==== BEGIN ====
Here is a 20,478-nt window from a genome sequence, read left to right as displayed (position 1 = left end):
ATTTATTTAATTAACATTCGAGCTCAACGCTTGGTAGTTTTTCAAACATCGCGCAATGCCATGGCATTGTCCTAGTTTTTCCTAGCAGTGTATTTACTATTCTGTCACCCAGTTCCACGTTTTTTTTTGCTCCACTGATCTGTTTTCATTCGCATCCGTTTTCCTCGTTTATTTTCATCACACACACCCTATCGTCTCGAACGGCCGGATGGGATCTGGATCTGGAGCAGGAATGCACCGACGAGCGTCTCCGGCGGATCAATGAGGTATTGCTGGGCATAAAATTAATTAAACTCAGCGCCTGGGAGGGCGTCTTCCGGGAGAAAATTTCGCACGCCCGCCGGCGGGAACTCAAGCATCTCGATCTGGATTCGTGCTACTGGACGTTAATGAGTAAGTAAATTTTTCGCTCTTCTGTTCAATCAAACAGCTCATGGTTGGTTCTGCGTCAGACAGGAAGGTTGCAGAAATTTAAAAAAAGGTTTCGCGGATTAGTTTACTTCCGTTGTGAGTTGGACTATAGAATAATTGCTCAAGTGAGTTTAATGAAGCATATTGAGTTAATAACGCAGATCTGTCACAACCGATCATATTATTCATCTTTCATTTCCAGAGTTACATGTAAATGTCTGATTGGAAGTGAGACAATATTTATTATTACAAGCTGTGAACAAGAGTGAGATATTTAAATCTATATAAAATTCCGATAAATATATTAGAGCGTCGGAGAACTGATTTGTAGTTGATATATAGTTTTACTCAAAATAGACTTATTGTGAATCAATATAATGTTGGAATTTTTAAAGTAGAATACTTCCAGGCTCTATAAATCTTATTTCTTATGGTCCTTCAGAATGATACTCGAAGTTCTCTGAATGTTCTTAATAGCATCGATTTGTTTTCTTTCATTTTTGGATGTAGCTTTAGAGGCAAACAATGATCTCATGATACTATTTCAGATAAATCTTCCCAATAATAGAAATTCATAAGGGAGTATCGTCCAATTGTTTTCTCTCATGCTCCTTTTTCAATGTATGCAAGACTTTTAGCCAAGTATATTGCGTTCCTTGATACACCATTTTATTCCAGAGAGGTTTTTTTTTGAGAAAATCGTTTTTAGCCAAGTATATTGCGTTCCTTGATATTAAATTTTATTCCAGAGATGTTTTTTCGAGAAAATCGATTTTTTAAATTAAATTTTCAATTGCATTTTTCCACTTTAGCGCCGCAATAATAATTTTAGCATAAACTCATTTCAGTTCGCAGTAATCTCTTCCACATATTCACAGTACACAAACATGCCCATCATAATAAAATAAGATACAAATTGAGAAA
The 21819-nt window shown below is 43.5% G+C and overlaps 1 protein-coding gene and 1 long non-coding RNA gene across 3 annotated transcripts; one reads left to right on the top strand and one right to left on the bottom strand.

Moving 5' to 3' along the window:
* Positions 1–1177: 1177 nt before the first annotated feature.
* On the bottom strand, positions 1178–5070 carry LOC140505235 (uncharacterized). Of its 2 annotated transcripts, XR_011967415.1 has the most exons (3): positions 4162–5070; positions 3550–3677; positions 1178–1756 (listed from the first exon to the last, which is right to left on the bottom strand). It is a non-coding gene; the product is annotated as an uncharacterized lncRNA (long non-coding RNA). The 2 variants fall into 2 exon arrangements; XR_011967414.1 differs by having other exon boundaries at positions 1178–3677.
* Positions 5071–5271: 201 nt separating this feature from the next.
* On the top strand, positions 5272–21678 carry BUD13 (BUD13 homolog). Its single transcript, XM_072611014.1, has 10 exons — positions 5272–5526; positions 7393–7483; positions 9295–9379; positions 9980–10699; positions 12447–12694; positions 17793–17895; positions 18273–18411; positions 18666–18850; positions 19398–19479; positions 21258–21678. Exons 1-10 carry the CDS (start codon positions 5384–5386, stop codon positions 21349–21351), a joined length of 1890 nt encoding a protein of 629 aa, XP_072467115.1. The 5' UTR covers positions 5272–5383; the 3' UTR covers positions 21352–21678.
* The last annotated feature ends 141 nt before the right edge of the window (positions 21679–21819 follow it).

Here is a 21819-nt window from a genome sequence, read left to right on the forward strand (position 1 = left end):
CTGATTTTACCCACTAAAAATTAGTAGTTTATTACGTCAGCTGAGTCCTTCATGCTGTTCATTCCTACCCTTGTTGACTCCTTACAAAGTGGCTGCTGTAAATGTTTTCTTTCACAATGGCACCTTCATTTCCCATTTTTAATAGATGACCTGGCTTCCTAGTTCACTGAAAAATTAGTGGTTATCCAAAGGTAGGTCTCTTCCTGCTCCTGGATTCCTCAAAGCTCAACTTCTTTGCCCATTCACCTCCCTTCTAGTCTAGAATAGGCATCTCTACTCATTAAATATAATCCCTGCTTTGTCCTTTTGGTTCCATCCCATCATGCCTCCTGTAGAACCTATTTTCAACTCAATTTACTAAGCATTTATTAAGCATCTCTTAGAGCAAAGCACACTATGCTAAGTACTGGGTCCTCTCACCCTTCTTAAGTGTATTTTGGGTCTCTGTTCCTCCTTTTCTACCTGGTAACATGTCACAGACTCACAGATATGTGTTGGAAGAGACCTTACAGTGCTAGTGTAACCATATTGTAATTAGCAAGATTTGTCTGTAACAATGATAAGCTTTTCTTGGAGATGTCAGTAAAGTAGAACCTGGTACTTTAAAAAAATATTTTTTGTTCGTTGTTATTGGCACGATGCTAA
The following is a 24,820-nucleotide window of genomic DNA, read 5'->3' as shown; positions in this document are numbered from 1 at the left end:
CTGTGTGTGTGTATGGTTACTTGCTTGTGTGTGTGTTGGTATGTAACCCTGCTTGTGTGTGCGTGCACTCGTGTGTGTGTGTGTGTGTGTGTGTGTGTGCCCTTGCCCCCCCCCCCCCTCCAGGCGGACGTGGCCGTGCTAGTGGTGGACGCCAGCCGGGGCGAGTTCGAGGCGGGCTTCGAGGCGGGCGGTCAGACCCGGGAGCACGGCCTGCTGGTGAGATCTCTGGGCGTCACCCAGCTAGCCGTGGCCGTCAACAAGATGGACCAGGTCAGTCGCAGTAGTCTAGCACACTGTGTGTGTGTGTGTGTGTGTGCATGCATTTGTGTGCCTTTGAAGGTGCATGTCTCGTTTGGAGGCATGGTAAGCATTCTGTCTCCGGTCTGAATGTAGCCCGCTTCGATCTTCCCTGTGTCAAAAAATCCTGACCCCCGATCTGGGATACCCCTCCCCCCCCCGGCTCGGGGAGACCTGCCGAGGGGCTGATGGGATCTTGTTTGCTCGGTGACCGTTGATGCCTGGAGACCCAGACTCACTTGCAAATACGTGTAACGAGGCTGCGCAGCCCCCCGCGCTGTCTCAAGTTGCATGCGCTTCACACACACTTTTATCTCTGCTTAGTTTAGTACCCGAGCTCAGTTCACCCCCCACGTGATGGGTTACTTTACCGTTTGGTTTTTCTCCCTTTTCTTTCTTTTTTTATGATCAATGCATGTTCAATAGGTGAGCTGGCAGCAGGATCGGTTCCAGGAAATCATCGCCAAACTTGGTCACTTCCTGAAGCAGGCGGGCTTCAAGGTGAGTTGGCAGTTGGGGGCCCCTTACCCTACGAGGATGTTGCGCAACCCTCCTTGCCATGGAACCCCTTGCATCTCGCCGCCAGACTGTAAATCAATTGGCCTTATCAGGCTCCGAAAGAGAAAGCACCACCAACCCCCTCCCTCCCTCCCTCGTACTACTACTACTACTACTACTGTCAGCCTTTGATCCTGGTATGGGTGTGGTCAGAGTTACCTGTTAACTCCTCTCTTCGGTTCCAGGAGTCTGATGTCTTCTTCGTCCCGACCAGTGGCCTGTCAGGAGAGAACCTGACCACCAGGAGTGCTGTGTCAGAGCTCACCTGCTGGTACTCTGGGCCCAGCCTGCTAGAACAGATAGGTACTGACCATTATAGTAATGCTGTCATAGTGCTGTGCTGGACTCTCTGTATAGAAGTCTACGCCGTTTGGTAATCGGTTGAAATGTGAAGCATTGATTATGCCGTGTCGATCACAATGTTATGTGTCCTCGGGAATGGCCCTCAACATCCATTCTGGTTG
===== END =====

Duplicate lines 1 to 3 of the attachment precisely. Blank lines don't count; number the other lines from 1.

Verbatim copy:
Here is a 20,478-nt window from a genome sequence, read left to right as displayed (position 1 = left end):
ATTTATTTAATTAACATTCGAGCTCAACGCTTGGTAGTTTTTCAAACATCGCGCAATGCCATGGCATTGTCCTAGTTTTTCCTAGCAGTGTATTTACTATTCTGTCACCCAGTTCCACGTTTTTTTTTGCTCCACTGATCTGTTTTCATTCGCATCCGTTTTCCTCGTTTATTTTCATCACACACACCCTATCGTCTCGAACGGCCGGATGGGATCTGGATCTGGAGCAGGAATGCACCGACGAGCGTCTCCGGCGGATCAATGAGGTATTGCTGGGCATAAAATTAATTAAACTCAGCGCCTGGGAGGGCGTCTTCCGGGAGAAAATTTCGCACGCCCGCCGGCGGGAACTCAAGCATCTCGATCTGGATTCGTGCTACTGGACGTTAATGAGTAAGTAAATTTTTCGCTCTTCTGTTCAATCAAACAGCTCATGGTTGGTTCTGCGTCAGACAGGAAGGTTGCAGAAATTTAAAAAAAGGTTTCGCGGATTAGTTTACTTCCGTTGTGAGTTGGACTATAGAATAATTGCTCAAGTGAGTTTAATGAAGCATATTGAGTTAATAACGCAGATCTGTCACAACCGATCATATTATTCATCTTTCATTTCCAGAGTTACATGTAAATGTCTGATTGGAAGTGAGACAATATTTATTATTACAAGCTGTGAACAAGAGTGAGATATTTAAATCTATATAAAATTCCGATAAATATATTAGAGCGTCGGAGAACTGATTTGTAGTTGATATATAGTTTTACTCAAAATAGACTTATTGTGAATCAATATAATGTTGGAATTTTTAAAGTAGAATACTTCCAGGCTCTATAAATCTTATTTCTTATGGTCCTTCAGAATGATACTCGAAGTTCTCTGAATGTTCTTAATAGCATCGATTTGTTTTCTTTCATTTTTGGATGTAGCTTTAGAGGCAAACAATGATCTCATGATACTATTTCAGATAAATCTTCCCAATAATAGAAATTCATAAGGGAGTATCGTCCAATTGTTTTCTCTCATGCTCCTTTTTCAATGTATGCAAGACTTTTAGCCAAGTATATTGCGTTCCTTGATACACCATTTTATTCCAGAGAGGTTTTTTTTTGAGAAAATCGTTTTTAGCCAAGTATATTGCGTTCCTTGATATTAAATTTTATTCCAGAGATGTTTTTTCGAGAAAATCGATTTTTTAAATTAAATTTTCAATTGCATTTTTCCACTTTAGCGCCGCAATAATAATTTTAGCATAAACTCATTTCAGTTCGCAGTAATCTCTTCCACATATTCACAGTACACAAACATGCCCATCATAATAAAATAAGATACAAATTGAGAAA
The 21819-nt window shown below is 43.5% G+C and overlaps 1 protein-coding gene and 1 long non-coding RNA gene across 3 annotated transcripts; one reads left to right on the top strand and one right to left on the bottom strand.